By Richard Winters
My Rating: 8 out of 10
4-Word Review: He’s robbing the cradle.
Based on actual accounts of prostitutes living and working in the Storyville area of New Orleans in 1917 the film details the life of Violet (Brooke Shields) the 12 year-old daughter of Hattie (Susan Sarandon) who works as a prostitute and eventually breaks her daughter into the business. Bellocq (Keith Carradine) is a photographer who comes to the brothel to take portraits of the women. He falls in love with the young Violet and the two eventually marry.
Louis Malle’s American film debut is fabulous. He takes a daring subject matter and makes it real and vivid. Sven Nykvist’s cinematography is so detailed that you almost think that you are looking at painted portraits of the era. Malle employs a leisurely European pace to the proceedings, which nicely reflects the slower era. The emphasis is on nuance and in that regard it is brilliant making the viewer feel that they are right there with characters and observing the daily realities around them. The story is certainly shocking, but somehow a strong human element remains making it fascinating and revealing.
The strongest moment comes when a group of middle-aged men bid on Violet to see who will get the honors to take her virginity. Having the camera pan the men’s eager faces, some of whom look to be nearing 50 and even 60 is visually potent as is Violet’s ambivalent expression as she stands on a chair in front of them. The fact that it is approached in a non-sensationalistic matter and instead more like as a slice-of-life makes it all the more disturbing and compelling.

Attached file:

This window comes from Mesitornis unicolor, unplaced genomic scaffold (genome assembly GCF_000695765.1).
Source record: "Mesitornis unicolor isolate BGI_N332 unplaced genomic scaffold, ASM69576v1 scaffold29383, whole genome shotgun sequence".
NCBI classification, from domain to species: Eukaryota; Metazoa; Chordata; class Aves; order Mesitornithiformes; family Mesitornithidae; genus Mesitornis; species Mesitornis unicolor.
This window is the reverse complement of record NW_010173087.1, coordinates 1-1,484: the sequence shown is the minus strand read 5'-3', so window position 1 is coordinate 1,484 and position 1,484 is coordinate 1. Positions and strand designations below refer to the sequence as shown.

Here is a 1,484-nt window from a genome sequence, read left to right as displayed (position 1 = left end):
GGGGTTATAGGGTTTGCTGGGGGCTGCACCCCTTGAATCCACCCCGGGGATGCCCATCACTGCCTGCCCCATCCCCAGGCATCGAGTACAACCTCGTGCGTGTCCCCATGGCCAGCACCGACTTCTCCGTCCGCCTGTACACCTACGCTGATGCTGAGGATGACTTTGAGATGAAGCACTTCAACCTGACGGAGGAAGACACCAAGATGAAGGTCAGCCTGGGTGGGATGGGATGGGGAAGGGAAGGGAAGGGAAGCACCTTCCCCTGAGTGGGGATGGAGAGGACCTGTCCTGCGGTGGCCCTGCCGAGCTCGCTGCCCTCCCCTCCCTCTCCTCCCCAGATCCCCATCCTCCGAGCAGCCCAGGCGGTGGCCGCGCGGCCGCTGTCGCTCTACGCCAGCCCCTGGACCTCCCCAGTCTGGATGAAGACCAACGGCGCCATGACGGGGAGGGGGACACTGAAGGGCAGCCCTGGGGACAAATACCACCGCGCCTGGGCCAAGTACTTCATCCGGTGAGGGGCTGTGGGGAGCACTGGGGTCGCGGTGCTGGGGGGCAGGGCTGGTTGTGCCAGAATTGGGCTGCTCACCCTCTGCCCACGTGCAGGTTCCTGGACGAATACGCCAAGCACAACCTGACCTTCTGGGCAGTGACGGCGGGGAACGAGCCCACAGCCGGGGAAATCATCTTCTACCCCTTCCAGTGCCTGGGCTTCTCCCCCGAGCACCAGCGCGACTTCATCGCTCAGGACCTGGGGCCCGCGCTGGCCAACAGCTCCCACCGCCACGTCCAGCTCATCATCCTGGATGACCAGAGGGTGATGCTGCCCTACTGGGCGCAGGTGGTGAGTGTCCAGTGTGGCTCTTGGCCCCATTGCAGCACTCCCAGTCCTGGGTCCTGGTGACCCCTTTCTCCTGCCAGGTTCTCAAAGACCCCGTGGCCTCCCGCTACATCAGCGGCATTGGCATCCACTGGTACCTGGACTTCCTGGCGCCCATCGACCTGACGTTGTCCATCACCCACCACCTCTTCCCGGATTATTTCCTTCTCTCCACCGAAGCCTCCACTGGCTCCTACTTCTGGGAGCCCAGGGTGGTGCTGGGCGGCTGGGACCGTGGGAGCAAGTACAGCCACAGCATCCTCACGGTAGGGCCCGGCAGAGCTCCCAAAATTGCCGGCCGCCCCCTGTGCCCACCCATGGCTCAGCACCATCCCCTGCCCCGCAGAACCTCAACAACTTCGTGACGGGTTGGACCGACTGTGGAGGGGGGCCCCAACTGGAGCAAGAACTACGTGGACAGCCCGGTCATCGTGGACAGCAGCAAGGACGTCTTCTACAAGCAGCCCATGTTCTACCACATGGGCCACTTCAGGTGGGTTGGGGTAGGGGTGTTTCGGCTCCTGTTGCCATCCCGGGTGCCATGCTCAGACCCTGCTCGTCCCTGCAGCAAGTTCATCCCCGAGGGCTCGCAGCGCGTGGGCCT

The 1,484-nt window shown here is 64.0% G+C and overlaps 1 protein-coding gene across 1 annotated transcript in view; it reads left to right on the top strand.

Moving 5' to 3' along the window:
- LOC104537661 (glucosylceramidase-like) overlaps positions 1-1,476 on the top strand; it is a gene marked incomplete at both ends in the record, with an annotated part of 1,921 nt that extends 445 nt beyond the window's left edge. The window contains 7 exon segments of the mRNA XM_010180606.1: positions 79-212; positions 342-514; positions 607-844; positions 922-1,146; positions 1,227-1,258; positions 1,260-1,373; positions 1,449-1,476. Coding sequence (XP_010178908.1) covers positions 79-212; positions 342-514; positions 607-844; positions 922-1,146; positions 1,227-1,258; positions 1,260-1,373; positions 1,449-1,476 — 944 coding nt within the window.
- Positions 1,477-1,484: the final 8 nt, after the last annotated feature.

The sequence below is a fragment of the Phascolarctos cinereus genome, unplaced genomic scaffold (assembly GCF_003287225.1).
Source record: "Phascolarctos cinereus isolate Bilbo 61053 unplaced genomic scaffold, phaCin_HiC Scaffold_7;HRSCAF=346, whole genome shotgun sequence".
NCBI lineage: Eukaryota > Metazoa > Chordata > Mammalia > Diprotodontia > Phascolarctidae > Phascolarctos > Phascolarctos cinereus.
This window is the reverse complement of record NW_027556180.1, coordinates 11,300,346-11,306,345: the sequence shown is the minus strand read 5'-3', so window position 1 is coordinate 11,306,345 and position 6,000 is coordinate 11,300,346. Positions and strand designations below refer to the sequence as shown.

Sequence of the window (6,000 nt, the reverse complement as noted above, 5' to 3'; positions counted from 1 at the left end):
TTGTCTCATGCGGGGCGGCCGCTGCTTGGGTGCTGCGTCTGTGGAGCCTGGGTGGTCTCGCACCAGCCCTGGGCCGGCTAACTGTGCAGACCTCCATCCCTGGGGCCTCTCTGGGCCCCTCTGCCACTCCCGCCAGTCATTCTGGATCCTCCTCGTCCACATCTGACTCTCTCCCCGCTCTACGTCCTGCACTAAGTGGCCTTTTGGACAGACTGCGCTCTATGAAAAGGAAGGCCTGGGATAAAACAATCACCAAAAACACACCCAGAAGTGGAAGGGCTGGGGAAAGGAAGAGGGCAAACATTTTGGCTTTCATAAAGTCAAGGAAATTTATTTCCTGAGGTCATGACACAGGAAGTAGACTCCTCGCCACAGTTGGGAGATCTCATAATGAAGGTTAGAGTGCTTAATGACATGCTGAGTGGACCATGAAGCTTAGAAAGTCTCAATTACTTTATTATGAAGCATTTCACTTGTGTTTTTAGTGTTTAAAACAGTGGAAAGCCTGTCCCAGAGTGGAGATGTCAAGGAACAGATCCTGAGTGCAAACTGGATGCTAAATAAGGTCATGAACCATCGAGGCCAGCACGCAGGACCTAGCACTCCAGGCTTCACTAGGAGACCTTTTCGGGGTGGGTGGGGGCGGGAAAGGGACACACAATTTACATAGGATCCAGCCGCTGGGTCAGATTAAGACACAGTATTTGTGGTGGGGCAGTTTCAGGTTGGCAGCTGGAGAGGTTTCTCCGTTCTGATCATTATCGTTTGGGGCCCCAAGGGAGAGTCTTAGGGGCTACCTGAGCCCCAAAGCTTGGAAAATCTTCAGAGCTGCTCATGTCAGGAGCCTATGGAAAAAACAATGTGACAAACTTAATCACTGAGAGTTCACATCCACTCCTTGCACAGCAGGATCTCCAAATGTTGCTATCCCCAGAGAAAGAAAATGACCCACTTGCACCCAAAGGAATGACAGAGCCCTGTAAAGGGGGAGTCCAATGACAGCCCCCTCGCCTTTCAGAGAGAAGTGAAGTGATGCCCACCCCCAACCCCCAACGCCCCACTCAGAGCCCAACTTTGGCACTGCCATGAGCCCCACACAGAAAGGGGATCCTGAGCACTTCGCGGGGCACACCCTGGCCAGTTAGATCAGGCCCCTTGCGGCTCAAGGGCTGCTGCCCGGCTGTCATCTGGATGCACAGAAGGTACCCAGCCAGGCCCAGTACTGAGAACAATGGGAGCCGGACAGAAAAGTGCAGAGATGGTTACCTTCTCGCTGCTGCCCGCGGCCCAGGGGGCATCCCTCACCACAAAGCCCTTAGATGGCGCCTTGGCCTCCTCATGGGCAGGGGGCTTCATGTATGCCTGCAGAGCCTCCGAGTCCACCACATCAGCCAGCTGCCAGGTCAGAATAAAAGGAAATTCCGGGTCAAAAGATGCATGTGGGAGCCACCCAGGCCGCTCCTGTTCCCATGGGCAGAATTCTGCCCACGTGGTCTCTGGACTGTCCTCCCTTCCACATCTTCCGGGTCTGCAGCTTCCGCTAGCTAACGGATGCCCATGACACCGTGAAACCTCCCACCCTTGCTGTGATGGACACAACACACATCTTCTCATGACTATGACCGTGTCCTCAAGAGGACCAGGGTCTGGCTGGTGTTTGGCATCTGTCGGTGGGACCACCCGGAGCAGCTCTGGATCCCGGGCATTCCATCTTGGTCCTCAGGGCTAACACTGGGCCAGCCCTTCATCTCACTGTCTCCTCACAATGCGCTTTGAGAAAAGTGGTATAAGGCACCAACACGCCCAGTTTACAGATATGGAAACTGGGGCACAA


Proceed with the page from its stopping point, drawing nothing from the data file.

Shields is fabulous. Her facial expressions as she observes the decadence around her is what really makes the movie. She shows a great awareness and creates an intriguing character that cannot read and write and yet acts like having sex with a middle-aged man is ‘no big deal’ and working as a prostitute is completely ‘normal’ way of life. Watching her shift between being very child-like to very jaded is fascinating. I really think this is an actress that is much more talented than she is given credit for and although many other actresses auditioned for the part including Tatum O’Neal, Meg Tilly, Geena Davis, and Diane Lane I really felt the movie wouldn’t have been as effective with them in the role. Shields is really exceptional and should have netted the Oscar, or at least have been nominated.
Sarandon is terrific as her hardened mother and unfortunately is not seen enough, but manages to light up every scene that she is in nonetheless. Singer Frances Faye is also quite good as the head of the brothel. Her old, tired face brings out the difficult, cold lifestyle. Her best moment comes when she is seen staring in a catatonic state into space while everyone else has left the place and all the belongings are being carried out.
Carradine is okay in a restrained performance as a character that is more educated and refined than the rest, which makes for some interesting interactions. The fact that this man ends up getting emotionally stung by such a young girl despite being so much more sophisticated and mature ends up being one of the film’s most definitive moments.
My Rating: 8 out of 10
Released: April 5, 1978
Runtime: 1Hour 50Minutes
Director: Louis Malle
Available: VHS, DVD, Amazon Instant Video